Lo@n, D*bt and Other Four-Letter Words
Prior to the mid-19th century, those who could not pay their debts were routinely tossed into prison. Actually, you can still go to debtor’s prison in Germany, Greece, China and Dubai. In the United States, two of the signatories to the Declaration of Independence (James Wilson and Robert Morris) were incarcerated for their unpaid debts. In theory, the U.S. abolished such practices in the 1830s. But six states still allow you to be arrested and detained indefinitely until you “work it out” with your creditors.
And while we humans seem to have a visceral negative reaction to welshers, our disdain for bad faith lenders goes deeper. Condemnation of usury dates back to the Vedic texts in ancient India, and is condemned as well in all the other major religious texts in the world. Islamic law (Sharia) prohibits the charging of interest at all, and considers the practice to be one of the seven heinous sins, right up there with murder and “unlawfully taking an orphan’s money.”
Lending is the most common form of investment and it comes in two basic varieties: unsecured (e.g. credit cards), and secured against some valuable asset (e.g. auto loans).
The problem with unsecured loans is that there’s a misalignment of incentive between lender and debtor. When you take out a student loan, the bank doesn’t expect you to be able to pay based on your earning potential at the time of the loan. It expects you to invest the money into your education, thereby increasing your earning potential down the road. That’s how it makes its profit. While it may seem that you are aligned in this respect — you both want you to use the money to go to school and realize your potential — what happens if the job market is bad when you graduate? The bank couldn’t care less. Your obligation is the same, independent of your circumstances. Your incentives have become misaligned.
As we saw with the subprime mortgage meltdown, securing a loan against collateral does not work for either lender or debtor, if foreclosure is not an acceptable outcome. The whole point of security is that it transfers the risk from the lender to the debtor, who after all, is the one in control of the secured asset. Secured debt works best when the collateral itself becomes more valuable by virtue of the invested capital.
Let’s say you are a real estate developer whose expertise is in building homes. There’s a plot of undeveloped land for $100K, and it will cost you $200K to build a house on it. When you are finished you expect to be able to sell the house to a family of five for $400K, yielding a $100K profit. You don’t have $300K so you go to an investor who loans you the money at 10% interest per year. It takes you a year to build and sell the house, so you owe $330K to your investor, leaving you with a profit of $70K.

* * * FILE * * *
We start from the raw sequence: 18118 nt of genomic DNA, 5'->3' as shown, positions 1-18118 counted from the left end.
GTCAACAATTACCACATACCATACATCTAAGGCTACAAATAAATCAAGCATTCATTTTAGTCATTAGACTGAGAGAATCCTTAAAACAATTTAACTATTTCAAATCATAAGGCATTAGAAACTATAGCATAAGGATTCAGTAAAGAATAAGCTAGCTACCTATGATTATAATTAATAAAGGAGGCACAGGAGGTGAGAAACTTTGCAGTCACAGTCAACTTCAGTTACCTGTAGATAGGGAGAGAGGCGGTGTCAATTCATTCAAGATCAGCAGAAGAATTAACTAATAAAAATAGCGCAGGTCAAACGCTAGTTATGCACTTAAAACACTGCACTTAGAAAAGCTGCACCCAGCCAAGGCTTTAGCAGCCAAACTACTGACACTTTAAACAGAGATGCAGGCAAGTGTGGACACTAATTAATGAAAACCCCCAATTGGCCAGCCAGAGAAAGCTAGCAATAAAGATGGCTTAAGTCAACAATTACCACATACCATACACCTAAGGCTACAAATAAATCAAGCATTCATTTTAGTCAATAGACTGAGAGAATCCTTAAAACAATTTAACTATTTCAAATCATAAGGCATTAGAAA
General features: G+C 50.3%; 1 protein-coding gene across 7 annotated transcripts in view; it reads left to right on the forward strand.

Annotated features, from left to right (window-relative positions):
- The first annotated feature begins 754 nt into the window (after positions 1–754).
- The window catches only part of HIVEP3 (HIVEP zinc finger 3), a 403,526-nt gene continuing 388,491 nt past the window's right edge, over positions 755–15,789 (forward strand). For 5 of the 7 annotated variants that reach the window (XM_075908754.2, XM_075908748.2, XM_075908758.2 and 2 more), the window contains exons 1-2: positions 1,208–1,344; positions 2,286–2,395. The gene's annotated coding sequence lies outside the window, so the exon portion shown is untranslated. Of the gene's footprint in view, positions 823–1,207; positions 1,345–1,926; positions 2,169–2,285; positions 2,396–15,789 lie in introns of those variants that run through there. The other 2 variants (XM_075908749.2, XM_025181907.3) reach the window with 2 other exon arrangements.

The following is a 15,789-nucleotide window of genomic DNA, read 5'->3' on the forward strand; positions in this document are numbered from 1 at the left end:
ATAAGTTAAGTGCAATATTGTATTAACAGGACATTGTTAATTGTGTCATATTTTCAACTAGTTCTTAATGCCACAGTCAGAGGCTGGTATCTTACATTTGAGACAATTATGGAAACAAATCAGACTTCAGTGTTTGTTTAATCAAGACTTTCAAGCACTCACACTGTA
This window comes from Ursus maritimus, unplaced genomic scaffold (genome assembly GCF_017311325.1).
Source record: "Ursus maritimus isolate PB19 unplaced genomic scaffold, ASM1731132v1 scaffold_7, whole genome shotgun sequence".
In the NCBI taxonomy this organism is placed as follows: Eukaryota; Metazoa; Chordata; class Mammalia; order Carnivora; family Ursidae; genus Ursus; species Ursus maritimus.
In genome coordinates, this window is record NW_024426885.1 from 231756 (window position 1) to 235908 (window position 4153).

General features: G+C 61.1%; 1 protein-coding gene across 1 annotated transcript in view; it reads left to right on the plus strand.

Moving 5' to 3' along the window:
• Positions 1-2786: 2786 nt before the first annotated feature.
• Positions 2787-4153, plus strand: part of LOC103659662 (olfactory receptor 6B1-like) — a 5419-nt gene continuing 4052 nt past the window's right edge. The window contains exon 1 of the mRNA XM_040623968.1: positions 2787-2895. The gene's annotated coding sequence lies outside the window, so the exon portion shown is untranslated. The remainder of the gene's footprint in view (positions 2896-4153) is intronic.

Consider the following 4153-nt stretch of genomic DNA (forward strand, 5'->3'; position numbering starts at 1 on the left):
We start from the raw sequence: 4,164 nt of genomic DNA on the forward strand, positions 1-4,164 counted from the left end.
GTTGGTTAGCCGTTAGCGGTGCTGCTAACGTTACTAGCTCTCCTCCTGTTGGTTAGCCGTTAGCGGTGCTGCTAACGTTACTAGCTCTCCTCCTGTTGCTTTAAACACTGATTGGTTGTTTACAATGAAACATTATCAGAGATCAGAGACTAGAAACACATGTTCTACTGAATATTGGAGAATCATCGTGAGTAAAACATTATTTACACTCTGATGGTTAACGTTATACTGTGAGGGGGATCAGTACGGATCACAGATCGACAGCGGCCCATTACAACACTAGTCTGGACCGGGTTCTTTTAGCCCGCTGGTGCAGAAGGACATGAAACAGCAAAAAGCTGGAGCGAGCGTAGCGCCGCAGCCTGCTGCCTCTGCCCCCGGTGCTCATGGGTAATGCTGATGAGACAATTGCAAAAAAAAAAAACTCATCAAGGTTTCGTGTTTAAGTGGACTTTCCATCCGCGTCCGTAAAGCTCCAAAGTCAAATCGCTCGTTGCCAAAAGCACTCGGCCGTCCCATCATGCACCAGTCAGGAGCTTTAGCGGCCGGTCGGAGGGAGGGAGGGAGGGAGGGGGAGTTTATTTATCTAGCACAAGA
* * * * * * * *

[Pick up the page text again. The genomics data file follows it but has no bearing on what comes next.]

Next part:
Notice here that everybody is better off in the world where that loan happened: you are able to apply your expertise to make a living even though you didn’t have the cash to pay for the land and construction cost; your investor is better off because instead of making 1% interest in a bank, they earn 10% interest; and the family who buys the house wins because now they have their dream home. The loan is what has unlocked the creation of new value that is shared between you, your investor and the family.
But what would happen if it took you three years to construct and sell the property? Now all of a sudden your loan payoff amount is $400K and you’ve lost money on the investment, once you consider your time and the income you’ve foregone during those three years. Or what if you got sick during the construction process, couldn’t work on the house anymore and your investor was forced to foreclose on a partly-completed house? Not only have you lost, but so has the investor, who may not be able to sell the property until it’s completed, and certainly would not earn the full potential value of their 10% interest investment if they couldn’t finish it themselves. And of course the family loses because they don’t get their dream home.
As with unsecured debt, a collateralized loan can easily go from value-creating investment vehicle to an inflexible straightjacket which binds everybody into a losing outcome.
“Freedom’s Just Another Word for…”
Indenture, according to Wikipedia, is “a legal contract reflecting a debt”. As I reflect this Independence Day on the theme of independence in an interdependent world, I can’t help but wonder why we Americans have such a predilection for indenturing one another. Make no mistake — the global financial crisis is not due to lack of productivity, nor is it a crisis of faith. We would not be in this mess were it not for our addiction to making and receiving loans.
At the global level, the birthplace of democracy is teetering on the brink of insolvency itself due to its overextended sovereign debt. And as a testament to just how interdependent we are, the world is about to make a lending offer to Greece that it can’t refuse, nor could the world afford to withhold.
Debtor’s prison may be a possibility for Greece’s citizens still, but it is all of us who are mortgaging away our freedoms if we do not break our addiction to d*bt.